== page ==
Waiting is not the prerogative of single people, but the calling of all Christians who are looking to God for some future good. So, how do we wait well? What does that look like? As it turns out, the people of God have been practicing this discipline for a long time. Let’s look at a couple examples from Scripture.
When Abraham was 75 years old, God made a promise to him. God told Abraham, who had no children at the time, that he would have a great number of descendants. Even though Abraham was pretty old when God revealed this, it wasn’t until 25 years later that the son God promised, Isaac, was born.
How did Abraham find faith to keep believing God’s promise at 75, 80, 100 years old? What sustains a person through a long wait like that? Here’s what Paul says in Romans 4:
“Against all hope, Abraham in hope believed and so became the father of many nations, just as it had been said to him, ‘So shall your offspring be.’ Without weakening in his faith, he faced the fact that his body was as good as dead—since he was about a hundred years old—and that Sarah’s womb was also dead. Yet he did not waver through unbelief regarding the promise of God, but was strengthened in his faith and gave glory to God, being fully persuaded that God had power to do what he had promised. This is why ‘it was credited to him as righteousness.’ The words ‘it was credited to him’ were written not for him alone, but also for us, to whom God will credit righteousness—for us who believe in him who raised Jesus our Lord from the dead.” (Romans 4:18-24, emphasis mine)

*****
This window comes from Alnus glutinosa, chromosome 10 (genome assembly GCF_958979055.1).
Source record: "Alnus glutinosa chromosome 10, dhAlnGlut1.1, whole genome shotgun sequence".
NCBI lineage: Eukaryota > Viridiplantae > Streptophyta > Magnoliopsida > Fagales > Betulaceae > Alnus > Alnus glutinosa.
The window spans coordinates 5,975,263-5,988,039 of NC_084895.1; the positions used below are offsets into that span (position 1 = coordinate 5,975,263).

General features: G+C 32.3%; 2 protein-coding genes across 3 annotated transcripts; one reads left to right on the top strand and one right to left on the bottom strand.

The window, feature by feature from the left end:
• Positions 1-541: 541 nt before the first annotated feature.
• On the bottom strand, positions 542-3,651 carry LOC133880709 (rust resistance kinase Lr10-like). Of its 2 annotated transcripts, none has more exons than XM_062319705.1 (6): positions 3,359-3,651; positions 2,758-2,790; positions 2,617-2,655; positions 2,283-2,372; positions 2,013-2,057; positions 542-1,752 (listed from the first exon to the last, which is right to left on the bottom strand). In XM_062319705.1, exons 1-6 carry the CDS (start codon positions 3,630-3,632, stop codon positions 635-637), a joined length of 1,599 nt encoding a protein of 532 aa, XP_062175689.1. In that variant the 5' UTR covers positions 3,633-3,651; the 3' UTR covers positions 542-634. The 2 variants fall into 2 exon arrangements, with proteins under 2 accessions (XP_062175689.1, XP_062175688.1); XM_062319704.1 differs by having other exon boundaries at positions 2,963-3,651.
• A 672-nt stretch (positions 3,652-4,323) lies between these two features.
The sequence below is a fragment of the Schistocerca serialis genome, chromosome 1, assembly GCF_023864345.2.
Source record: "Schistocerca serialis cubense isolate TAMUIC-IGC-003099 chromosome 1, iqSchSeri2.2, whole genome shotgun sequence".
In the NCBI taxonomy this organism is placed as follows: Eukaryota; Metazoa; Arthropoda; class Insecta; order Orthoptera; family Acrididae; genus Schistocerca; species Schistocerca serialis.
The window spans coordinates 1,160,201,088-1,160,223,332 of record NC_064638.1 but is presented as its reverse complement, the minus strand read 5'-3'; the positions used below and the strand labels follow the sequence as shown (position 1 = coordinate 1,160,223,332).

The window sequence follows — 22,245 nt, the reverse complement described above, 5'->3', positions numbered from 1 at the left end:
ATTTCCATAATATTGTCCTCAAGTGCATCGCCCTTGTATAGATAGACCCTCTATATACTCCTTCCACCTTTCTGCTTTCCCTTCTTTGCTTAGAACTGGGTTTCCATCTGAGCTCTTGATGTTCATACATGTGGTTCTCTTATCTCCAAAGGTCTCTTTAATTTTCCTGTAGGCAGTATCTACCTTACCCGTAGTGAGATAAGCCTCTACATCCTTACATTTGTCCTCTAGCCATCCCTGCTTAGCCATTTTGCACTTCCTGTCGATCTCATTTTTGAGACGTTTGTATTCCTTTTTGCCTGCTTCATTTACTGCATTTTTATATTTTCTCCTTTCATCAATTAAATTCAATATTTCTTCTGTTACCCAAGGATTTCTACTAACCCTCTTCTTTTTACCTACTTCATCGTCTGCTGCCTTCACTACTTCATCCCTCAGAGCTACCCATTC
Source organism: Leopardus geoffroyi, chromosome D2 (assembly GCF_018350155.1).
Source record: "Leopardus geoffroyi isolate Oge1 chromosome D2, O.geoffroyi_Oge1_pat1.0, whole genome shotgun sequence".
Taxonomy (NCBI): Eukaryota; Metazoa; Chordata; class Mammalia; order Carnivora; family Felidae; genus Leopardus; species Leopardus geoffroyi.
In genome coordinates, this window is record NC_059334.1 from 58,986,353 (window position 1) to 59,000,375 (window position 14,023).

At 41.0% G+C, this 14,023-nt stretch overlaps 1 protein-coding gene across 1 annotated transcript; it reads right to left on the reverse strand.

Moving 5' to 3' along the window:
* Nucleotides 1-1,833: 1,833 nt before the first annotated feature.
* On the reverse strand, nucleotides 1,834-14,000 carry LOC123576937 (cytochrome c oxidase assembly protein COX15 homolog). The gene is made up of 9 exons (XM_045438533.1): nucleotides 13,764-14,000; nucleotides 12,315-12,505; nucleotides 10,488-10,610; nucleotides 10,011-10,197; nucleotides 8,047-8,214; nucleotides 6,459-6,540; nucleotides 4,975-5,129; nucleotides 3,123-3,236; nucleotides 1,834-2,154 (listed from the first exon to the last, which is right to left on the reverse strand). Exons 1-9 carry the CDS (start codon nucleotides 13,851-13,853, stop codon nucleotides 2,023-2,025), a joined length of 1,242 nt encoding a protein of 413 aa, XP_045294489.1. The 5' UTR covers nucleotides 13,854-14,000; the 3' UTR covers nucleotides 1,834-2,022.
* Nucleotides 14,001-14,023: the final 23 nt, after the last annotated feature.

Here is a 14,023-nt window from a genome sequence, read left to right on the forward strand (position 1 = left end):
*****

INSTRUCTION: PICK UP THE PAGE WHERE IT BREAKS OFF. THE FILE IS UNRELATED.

Paul says that Abraham did not lose heart as he waited because he believed God. And as he believed God, three things happened: Abraham’s faith was strengthened, he gave glory to God, and it was counted to him as righteousness. Wow…those are some major benefits! Could we experience something similar as we wait on God? Let’s look at each effect that Paul notes and consider how we can tap into the same resources.
Abraham’s Faith Was Strengthened
At first, the picture is bleak. When Abraham looks at his body, it’s obvious he can’t make anything happen. Romans 4 says he “faced the fact that his body was as good as dead,” which is Paul’s rather blunt way of telling us that Abraham was under no delusions about his own potential. He was aware of his limitations, and yet he was confident in God’s power.
Paul also tells us that Abraham faced these facts “without weakening in his faith” and that he “did not waver in unbelief.” If you’ve read the Book of Genesis, though, you might wonder if those descriptions are a bit flattering. After years of waiting, Sarah came to the conclusion that God did not intend to bless her with children and suggested that he might give Abraham descendants through her servant, Hagar. Abraham agreed and Hagar became pregnant, which led to all kinds of trouble for their household.